Today's newbie question: In gluing up panels for a mission style hope chest
http://us.st8.yimg.com/store6.yimg.com/I/woodstore_1744_2801352 , do you
glue the panels into the rails and stiles, or let them float free?
let them float, and use a product called "space balls" to remove the
rattle and help center the panel in the frame
watch word wrap
I use a home version of space balls. If you put a line of silicone caulk
onto wax paper and let it dry, you can cut it up into lengths. Put a small
drop of glue into the panel slot, drop a (I call them worms) worm in and
continue the glue up.
Jim in NC
Window screen spline tubing ia available in at least 2 sizes and
considerably less expensive than space balls.
On Fri, 26 Sep 2003 03:17:02 -0500, Traves W. Coppock
<newsgroups-AT-farmvalleywoodworks-DOT-com> wrote:>let them float, and use a product called "space balls" to remove the
Remember to stain 'em or get some finish on prior to floating them. When
they contract later it could be embarrassing.
If you don't like "space balls" you can use screen gasket, or you can touch
a dab of glue on opposite ends and let it move right and left of your choice
of fixed points.
The other answers suggested good methods of cushioning the panels so
they don't rattle.
But if you are a newbie, you may not know that the purpose of the
floating panel is to give the wood room to expand and contract across
the grain. You want a wide board to have room to expand and contract
with the humidity. That's the purpose of the dadoes in the rails and
stiles. Most people figure around 1/4" per foot across the grain for
movement. If you constrain the panel, you defeat the purpose of the
floating panel design and you could end up with cracked panels.
You could glue the panel at one spot only, or use the cushioning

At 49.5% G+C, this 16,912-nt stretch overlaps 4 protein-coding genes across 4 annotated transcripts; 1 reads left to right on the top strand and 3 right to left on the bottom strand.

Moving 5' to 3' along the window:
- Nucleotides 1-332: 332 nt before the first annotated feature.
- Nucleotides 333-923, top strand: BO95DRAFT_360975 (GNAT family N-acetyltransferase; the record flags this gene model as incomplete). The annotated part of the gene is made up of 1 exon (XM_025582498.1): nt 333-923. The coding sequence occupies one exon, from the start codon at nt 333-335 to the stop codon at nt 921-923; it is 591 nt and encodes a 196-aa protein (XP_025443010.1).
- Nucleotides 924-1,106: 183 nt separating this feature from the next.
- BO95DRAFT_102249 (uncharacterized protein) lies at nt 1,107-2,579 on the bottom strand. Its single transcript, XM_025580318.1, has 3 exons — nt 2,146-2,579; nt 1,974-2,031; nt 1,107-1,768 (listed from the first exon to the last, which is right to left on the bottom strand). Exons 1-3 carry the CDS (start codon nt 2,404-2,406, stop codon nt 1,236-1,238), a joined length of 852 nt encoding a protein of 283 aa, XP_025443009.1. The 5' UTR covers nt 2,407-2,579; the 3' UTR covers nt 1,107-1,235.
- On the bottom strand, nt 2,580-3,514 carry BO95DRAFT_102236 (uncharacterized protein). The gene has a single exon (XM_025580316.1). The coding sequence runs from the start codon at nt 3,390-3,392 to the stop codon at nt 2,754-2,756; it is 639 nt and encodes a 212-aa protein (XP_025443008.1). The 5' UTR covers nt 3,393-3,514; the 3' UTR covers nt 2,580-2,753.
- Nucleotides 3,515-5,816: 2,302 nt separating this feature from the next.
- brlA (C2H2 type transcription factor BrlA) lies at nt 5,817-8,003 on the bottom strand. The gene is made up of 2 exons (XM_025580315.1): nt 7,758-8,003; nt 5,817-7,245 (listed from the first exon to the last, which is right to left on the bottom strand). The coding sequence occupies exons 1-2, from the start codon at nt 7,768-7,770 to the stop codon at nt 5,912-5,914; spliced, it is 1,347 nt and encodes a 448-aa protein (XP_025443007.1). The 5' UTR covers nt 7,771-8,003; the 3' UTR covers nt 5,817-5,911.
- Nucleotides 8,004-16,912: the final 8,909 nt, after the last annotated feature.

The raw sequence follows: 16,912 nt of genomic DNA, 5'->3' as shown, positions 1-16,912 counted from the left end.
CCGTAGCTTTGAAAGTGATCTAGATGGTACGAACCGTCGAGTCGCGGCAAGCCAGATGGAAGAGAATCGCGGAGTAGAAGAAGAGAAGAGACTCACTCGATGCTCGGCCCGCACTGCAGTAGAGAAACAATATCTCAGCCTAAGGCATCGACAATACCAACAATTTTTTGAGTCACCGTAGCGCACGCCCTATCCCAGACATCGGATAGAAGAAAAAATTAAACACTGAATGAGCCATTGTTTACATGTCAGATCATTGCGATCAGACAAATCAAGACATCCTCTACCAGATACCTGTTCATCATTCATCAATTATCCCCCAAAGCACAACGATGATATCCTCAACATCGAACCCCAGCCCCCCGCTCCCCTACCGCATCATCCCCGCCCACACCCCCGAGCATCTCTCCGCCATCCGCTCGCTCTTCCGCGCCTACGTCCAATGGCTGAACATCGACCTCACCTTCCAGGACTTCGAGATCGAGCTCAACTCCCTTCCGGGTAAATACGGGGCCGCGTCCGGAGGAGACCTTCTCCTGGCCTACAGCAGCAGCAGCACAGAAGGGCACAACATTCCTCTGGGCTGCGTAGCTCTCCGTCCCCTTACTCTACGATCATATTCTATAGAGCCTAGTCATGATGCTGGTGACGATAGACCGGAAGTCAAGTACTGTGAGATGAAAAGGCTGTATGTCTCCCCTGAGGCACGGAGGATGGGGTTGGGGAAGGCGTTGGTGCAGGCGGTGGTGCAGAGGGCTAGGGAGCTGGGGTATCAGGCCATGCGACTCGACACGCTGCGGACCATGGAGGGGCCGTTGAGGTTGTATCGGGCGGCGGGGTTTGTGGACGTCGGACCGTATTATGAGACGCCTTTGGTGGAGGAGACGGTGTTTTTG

methods suggested by the other posters ... but definitely don't glue
it fully in so it can't move.
p.s. My apologies if my answer is too basic, but you did say you were
a newbie :-)
Doesn't Hoadley show an example resulting in about 0.26" of movement
in a 12" equivalent, on his book p89? Sure, there is a fair humidity
change in that example, but it's also made using a material with a
modest tangential shrinkage range.
I agree that for most of the time, 1/4" is overkill. On the other
hand, I bet if I built a 12" white oak panel here in dry Colorado and
shipped it to my relatives in Houston, I'd be glad to have at least
Anyway, I admit I am a relative newcomer to this. How much do you
more experienced guys allow?
But is it always necessary to put in cushions? If you look at the picture of
the chest (listed somewhere below), it's pretty solid with small 1/4 inch
panels that are actually in 1/2" dados as 2 1/4" panels back-to-back. Much
less lateral movement in plywood, and not much rattling in back-to-back
panels, I'm guessing. Though I wonder, should I glue the two panels together
or let them float independent of each other?
As an aside, in my first effort since HS I made a nice built-in storage
unit/computer desk from base cabinets, with bookshelves on top. Came out
very well, but I made the doors with 1/4" oak ply panels with no cushions,
and they rattle like nobody's business when opened or close.
wrote in message ...
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